Anyone who's followed the legalization of recreational marijuana couldn't have been surprised by a pair of reports last week examining the state of the pot market.
The first report, an audit from the Secretary of State's office, found that Oregon's system for regulating legal cannabis likely fails to prevent spillover to the black market. This remains a big issue for law enforcement officers, in particular Billy Williams, the U.S. attorney for Oregon, who has issued warnings about state-grown pot flowing into other states via the black market.
Shortly thereafter came a report from the Oregon Liquor Control Commission, which analyzed cannabis supply and demand in the state and came to this conclusion: The pot industry in Oregon has so much product in hand that it could meet demand for the next six and a half years. That oversupply means that prices for legalized pot have been dropping, and sales (particularly for extracts and concentrates) are growing. And it seems a sure thing that this is some of the pot that's being illegally siphoned out of the state.
The oversupply has not yet triggered the sort of shakeout in the recreational market that observers have expected for years, although it only seems to be a matter of time. In fact, when the state last year announced that it would suspend processing applications for new recreational licenses, the agency was inundated with another 600 submissions in the weeks before the suspension date. Pot entrepreneurs want to get in on the ground floor of the state's legal marijuana business, betting that will give them an advantage when the shakeout finally arrives.
The report from the Liquor Control Commission suggested as much: “Supply exceeding demand in and of itself is not an indicator of illegal activity that warrants drastic policy action but may instead be an indication of speculative bets and pending market corrections,” it said.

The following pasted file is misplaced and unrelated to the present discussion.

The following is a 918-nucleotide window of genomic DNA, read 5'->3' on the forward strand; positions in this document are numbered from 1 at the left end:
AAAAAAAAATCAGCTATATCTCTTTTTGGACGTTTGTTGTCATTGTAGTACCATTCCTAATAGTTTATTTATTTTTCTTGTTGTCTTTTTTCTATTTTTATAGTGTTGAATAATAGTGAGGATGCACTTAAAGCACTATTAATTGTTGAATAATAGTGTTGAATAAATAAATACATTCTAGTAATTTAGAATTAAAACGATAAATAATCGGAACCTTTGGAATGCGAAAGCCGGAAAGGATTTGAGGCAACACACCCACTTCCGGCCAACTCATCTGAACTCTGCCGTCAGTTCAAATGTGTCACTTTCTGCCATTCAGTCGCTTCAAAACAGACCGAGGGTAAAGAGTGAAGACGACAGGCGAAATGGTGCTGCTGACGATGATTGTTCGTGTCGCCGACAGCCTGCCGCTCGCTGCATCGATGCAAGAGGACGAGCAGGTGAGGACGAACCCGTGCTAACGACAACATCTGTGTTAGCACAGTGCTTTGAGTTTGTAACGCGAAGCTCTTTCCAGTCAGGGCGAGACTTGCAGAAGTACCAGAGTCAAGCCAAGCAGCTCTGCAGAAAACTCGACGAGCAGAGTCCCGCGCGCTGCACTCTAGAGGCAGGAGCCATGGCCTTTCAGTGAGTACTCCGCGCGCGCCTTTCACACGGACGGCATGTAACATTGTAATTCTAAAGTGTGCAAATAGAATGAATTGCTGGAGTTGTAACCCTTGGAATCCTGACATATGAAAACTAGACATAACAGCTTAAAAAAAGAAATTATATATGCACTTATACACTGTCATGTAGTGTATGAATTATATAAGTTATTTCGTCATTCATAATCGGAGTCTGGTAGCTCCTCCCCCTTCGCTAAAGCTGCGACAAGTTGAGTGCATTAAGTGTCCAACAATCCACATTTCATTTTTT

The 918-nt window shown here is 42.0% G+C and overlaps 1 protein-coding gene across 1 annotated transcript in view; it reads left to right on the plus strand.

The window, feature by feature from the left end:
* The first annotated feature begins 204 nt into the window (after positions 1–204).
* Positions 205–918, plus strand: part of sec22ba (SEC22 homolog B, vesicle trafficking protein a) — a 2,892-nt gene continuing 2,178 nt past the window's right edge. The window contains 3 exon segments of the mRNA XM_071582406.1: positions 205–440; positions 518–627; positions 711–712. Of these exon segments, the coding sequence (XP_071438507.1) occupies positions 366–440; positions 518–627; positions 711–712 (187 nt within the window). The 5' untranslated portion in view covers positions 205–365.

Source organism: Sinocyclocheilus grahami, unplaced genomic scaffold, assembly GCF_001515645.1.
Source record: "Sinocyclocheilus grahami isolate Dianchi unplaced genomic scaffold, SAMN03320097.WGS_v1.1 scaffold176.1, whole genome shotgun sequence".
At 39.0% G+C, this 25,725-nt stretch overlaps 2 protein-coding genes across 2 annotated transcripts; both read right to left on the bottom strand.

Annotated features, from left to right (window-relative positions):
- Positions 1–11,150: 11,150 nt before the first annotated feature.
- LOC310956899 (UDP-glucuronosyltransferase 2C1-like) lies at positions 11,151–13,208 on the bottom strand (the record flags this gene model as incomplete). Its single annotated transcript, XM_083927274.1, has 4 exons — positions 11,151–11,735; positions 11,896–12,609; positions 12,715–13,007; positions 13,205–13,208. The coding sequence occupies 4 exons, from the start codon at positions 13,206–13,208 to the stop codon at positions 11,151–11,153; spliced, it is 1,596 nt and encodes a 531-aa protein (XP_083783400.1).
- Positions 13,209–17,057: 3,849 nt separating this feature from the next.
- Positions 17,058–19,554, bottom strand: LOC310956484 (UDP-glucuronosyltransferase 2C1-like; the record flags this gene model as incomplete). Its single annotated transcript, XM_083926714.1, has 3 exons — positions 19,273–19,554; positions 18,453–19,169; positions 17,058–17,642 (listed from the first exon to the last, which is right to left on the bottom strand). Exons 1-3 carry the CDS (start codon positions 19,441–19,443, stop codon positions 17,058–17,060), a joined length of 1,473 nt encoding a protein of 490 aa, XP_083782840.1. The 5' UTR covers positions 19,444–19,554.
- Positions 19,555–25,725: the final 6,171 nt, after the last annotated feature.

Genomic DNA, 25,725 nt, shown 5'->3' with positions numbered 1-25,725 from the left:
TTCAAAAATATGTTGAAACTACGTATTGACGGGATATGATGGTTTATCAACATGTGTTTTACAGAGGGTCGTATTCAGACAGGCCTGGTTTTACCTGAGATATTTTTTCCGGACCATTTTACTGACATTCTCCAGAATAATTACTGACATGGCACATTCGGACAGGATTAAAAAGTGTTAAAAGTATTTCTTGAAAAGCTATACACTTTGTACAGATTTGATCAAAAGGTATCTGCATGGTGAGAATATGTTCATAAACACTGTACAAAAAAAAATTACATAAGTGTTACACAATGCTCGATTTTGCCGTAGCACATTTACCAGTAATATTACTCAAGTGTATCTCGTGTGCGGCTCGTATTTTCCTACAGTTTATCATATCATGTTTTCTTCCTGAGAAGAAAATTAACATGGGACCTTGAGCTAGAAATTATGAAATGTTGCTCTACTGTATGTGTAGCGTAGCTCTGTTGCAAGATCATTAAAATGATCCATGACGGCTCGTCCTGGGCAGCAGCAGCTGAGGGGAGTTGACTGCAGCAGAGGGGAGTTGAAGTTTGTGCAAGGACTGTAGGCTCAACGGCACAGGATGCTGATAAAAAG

And, in fact, part of the glut in supply was inevitable, considering the choices Oregon lawmakers and officials made as they worked to implement Ballot Measure 91, the initiative legalizing recreational pot that voters approved in 2014. Oregon regulators took a different approach to regulation than did other early-adopter states such as Colorado, which linked production limits to demand. Oregon also allows unlimited producer licenses and has relatively low licensing fees.
In all of this, it's worth remembering that legislators and other officials didn't have a clear path for going forward as they built the regulatory structure around legal marijuana; some hiccups were to be expected (and, undoubtedly, provided valuable lessons to other states that legalized pot after Oregon).
This year's legislative session may consider solutions to the oversupply issue, and although some tweaks in the regulatory system may be in order, a major overhaul may be premature until we have a clearer sense of how the market will adjust. Other proposals, such as one that would allow Oregon growers to export pot out of the state, may find tough sledding in the Legislature. Legislators could try to beef up the ability of the Liquor Control Commission to oversee recreational marijuana — or they could consider a proposal to create a new state agency that would combine the pot-related functions of the commission and the Oregon Health Authority, which regulates medical marijuana. It's not clear whether such steps would satisfy Williams and other law officials.
That federal response to states that have legalized marijuana remains the biggest unknown factor facing the market in Oregon and other states. President Donald Trump said last week that he would support legislation protecting the marijuana industry in states that have legalized the drug. But Trump also has criticized legalization — and his first attorney general, Jeff Sessions, was a well-known foe of pot. William Barr, Trump's nominee to replace Sessions, has said he doesn't plan to target marijuana businesses that comply with state laws. If Congress passed that legislation, and Trump signed it, it would help clear the air — and it would give state regulators a better chance to grapple with the inevitable issues that arise as we continue our experiment with legalized marijuana. (mm)